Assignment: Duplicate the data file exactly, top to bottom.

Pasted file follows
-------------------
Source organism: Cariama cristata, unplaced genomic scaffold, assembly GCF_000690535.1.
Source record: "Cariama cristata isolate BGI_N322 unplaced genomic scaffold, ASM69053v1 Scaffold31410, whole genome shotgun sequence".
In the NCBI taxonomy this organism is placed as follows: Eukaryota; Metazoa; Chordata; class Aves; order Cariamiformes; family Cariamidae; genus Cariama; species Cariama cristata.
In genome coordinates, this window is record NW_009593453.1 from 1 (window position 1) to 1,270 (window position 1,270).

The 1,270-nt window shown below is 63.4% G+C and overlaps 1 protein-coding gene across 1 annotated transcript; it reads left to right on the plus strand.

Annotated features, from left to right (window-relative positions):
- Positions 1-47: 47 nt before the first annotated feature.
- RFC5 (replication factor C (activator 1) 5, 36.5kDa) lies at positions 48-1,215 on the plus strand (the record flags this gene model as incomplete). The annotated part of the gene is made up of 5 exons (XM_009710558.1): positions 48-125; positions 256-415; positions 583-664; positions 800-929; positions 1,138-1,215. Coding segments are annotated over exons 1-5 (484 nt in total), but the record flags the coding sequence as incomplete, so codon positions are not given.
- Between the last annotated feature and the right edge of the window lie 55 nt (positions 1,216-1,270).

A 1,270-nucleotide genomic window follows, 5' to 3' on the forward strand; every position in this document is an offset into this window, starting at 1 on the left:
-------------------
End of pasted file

Source organism: Cariama cristata, unplaced genomic scaffold, assembly GCF_000690535.1.
Source record: "Cariama cristata isolate BGI_N322 unplaced genomic scaffold, ASM69053v1 Scaffold31410, whole genome shotgun sequence".
In the NCBI taxonomy this organism is placed as follows: Eukaryota; Metazoa; Chordata; class Aves; order Cariamiformes; family Cariamidae; genus Cariama; species Cariama cristata.
In genome coordinates, this window is record NW_009593453.1 from 1 (window position 1) to 1,270 (window position 1,270).

The 1,270-nt window shown below is 63.4% G+C and overlaps 1 protein-coding gene across 1 annotated transcript; it reads left to right on the plus strand.

Annotated features, from left to right (window-relative positions):
- Positions 1-47: 47 nt before the first annotated feature.
- RFC5 (replication factor C (activator 1) 5, 36.5kDa) lies at positions 48-1,215 on the plus strand (the record flags this gene model as incomplete). The annotated part of the gene is made up of 5 exons (XM_009710558.1): positions 48-125; positions 256-415; positions 583-664; positions 800-929; positions 1,138-1,215. Coding segments are annotated over exons 1-5 (484 nt in total), but the record flags the coding sequence as incomplete, so codon positions are not given.
- Between the last annotated feature and the right edge of the window lie 55 nt (positions 1,216-1,270).

A 1,270-nucleotide genomic window follows, 5' to 3' on the forward strand; every position in this document is an offset into this window, starting at 1 on the left: